History Homework Booklet - Chesterton Community College History Homework Booklet Year 10 Autumn Term
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Transcript of History Homework Booklet - Chesterton Community College History Homework Booklet Year 10 Autumn Term
History Homework Booklet
Year 10 Autumn Term 1
Migration to Britain: 1000-1688
• You will receive a new homework booklet each half term • Each week, you will be asked to complete one or two of the following
homework tasks – usually, each task will follow on from what you did in lesson.
• You should spend about an hour on your homework every week (this will vary slightly depending on the tasks!)
• If you are stuck on anything, your teacher will be happy to help. Make sure you get going with the tasks as soon as you can, leaving plenty of time to ask for help at school before the deadline
• You should write answers in the booklet, so that you have a completed booklet to revise from for assessments
Task 1- Introduction lesson
1. Over the summer, you created a timeline of when different migrant groups have come to Britain. Try to recreate that timeline without looking at the work you produced over the summer!
2. Check your timeline against your summer work. How many groups did you correctly place?
3. Correct your timeline in a different colour!
Groups to include:
• Jews in the middle ages, 1656, and 1930s
• Africans in 16th century
• East India Company & immigration from countries in Britain’s empire
• Irish & Scottish immigrants- industrial revolution
• ‘Commonwealth’ migration after WWII
• Immigrants from the EU
Use a pencil and ruler for
timeline and dates – annotate in black pen!
Timeline of Immigration to Britain since 1000
Lesson 2 homework: What happened in 1066?
Read the information on the next pages and use it to create a flow diagram of the events mentioned. Your flow chart should have between 7-10 events & each event should have at least one sentence of description.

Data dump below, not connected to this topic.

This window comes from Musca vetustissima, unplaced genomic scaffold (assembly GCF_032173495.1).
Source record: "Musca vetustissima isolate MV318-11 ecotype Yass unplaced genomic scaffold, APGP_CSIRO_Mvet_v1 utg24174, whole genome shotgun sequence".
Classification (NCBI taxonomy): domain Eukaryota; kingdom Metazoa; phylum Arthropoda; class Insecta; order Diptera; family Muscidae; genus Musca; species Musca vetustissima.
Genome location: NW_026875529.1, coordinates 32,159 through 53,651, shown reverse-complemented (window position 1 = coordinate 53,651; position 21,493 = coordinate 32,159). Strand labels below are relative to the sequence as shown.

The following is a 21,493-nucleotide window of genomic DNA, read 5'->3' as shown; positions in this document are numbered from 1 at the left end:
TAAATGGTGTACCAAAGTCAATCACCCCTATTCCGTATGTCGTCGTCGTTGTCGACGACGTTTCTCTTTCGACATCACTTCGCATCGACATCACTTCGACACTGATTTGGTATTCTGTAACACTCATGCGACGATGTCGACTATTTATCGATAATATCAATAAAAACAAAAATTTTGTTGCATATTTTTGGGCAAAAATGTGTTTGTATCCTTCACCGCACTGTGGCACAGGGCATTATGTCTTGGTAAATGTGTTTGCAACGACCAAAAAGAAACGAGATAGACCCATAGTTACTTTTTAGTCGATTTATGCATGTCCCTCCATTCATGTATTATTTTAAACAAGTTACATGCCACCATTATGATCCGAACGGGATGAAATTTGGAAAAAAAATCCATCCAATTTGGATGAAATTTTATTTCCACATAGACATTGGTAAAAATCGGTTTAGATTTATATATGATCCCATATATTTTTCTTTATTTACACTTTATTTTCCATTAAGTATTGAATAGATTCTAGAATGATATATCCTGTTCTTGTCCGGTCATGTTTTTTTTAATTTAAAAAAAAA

1) 2) 3)
Edward the Confessor, King of England.
William, Duke of Normandy (in modern-day France)
Harold Godwinson, a powerful Earl of Wessex, right-hand man to the King
In the mid-eleventh century, the Duke of Normandy was William the Bastard. When he came to the position he was young, so the Norman nobles used his minority to divide up his lands, and his neighbors invaded. Until the 1060s, he spent his time putting Normandy back together under his control. By this time he had succeeded, and was ready to increase his power. He was also Edward the Confessor’s cousin and in the 1050s he visited his cousin in England, claiming shortly afterward that Edward had promised him succession to the throne.
In 1064, Harold Godwinson was shipwrecked on the Norman coast and was captured by one of William's Lords. According to Norman sources, he then promised William the English crown as a price for freedom. When Edward died in 1066, the Witan elected Harold, who remembered no such promise.
Thus, in 1066, there were two claimants to the English crown aside from Harold Godwinson: 1) William, who claimed that Edward the Confessor had appointed him successor in his will, and that Harold had broken a similar oath to him. He sent messengers to the Pope with such accusations, receiving a banner and support. The Pope had long wanted to unify the Church and William had cooperated in Normandy. Extension of cooperation to England could only help the Papacy, as the king firmly controlled the church there.
2) The Viking Harold Hardrada had been invited as a claimant by one of Godwinson's jealous brothers. William was the first to act against Harold Godwinson. He acquired a large army of infantry and mounted knights by issuing a general call for Norman and other French adventurers. Harold in turn called up the well-disciplined Anglo-Saxon army and waited on the Isle of White. The high- pressure system worked against William's crossing, yet aided Harold Hardrada, who landed in Scotland, defeating the Northumbrians. Godwinson then turned north, heading for York, taking his best forces. On September 25 at Stamford Bridge, he crushed the Danish Vikings, giving England its greatest victory ever.
Meanwhile, the weather had turned, permitting William to land on the south coast of Sussex on September 27. Godwinson heard of this, and returned south, not waiting for other earls to join him, and not yet able to make good the exhaustion of his own forces. On 14 October 1066 William and Harold's forces met at Hastings. The Norman cavalry and Archers needed to break through the Anglo-Saxon heavy infantry's shield wall. This took the entire day and Harold's men almost held, yet fatigue set in, and the wall eventually broke. Harold Godwinson died and by Christmas 1066, William was crowned king in London